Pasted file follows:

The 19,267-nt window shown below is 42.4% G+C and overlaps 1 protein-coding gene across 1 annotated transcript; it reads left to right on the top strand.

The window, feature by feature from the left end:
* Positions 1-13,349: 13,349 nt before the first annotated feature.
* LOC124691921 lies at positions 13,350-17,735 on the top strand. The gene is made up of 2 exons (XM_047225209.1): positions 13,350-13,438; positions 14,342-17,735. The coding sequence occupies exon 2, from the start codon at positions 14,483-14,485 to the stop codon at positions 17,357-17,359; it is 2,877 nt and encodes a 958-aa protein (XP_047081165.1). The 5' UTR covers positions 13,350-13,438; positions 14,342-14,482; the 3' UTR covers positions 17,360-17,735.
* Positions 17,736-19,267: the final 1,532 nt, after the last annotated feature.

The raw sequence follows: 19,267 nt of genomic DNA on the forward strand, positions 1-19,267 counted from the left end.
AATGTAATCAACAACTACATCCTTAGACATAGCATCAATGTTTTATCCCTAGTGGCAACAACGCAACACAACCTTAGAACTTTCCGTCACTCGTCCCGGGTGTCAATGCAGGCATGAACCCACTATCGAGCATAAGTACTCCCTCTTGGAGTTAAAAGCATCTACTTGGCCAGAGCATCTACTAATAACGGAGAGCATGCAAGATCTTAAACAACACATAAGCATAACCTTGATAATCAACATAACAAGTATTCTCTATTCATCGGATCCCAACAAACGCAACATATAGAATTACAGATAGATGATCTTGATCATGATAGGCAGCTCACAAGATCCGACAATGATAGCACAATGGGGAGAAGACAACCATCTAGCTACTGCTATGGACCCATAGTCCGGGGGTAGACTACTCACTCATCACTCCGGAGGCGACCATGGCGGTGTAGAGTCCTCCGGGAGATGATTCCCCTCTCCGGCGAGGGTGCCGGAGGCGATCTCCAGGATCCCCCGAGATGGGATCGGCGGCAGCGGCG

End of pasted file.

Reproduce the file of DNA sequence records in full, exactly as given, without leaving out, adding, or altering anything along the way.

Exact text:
The 19,267-nt window shown below is 42.4% G+C and overlaps 1 protein-coding gene across 1 annotated transcript; it reads left to right on the top strand.

The window, feature by feature from the left end:
* Positions 1-13,349: 13,349 nt before the first annotated feature.
* LOC124691921 lies at positions 13,350-17,735 on the top strand. The gene is made up of 2 exons (XM_047225209.1): positions 13,350-13,438; positions 14,342-17,735. The coding sequence occupies exon 2, from the start codon at positions 14,483-14,485 to the stop codon at positions 17,357-17,359; it is 2,877 nt and encodes a 958-aa protein (XP_047081165.1). The 5' UTR covers positions 13,350-13,438; positions 14,342-14,482; the 3' UTR covers positions 17,360-17,735.
* Positions 17,736-19,267: the final 1,532 nt, after the last annotated feature.

The raw sequence follows: 19,267 nt of genomic DNA on the forward strand, positions 1-19,267 counted from the left end.
AATGTAATCAACAACTACATCCTTAGACATAGCATCAATGTTTTATCCCTAGTGGCAACAACGCAACACAACCTTAGAACTTTCCGTCACTCGTCCCGGGTGTCAATGCAGGCATGAACCCACTATCGAGCATAAGTACTCCCTCTTGGAGTTAAAAGCATCTACTTGGCCAGAGCATCTACTAATAACGGAGAGCATGCAAGATCTTAAACAACACATAAGCATAACCTTGATAATCAACATAACAAGTATTCTCTATTCATCGGATCCCAACAAACGCAACATATAGAATTACAGATAGATGATCTTGATCATGATAGGCAGCTCACAAGATCCGACAATGATAGCACAATGGGGAGAAGACAACCATCTAGCTACTGCTATGGACCCATAGTCCGGGGGTAGACTACTCACTCATCACTCCGGAGGCGACCATGGCGGTGTAGAGTCCTCCGGGAGATGATTCCCCTCTCCGGCGAGGGTGCCGGAGGCGATCTCCAGGATCCCCCGAGATGGGATCGGCGGCAGCGGCG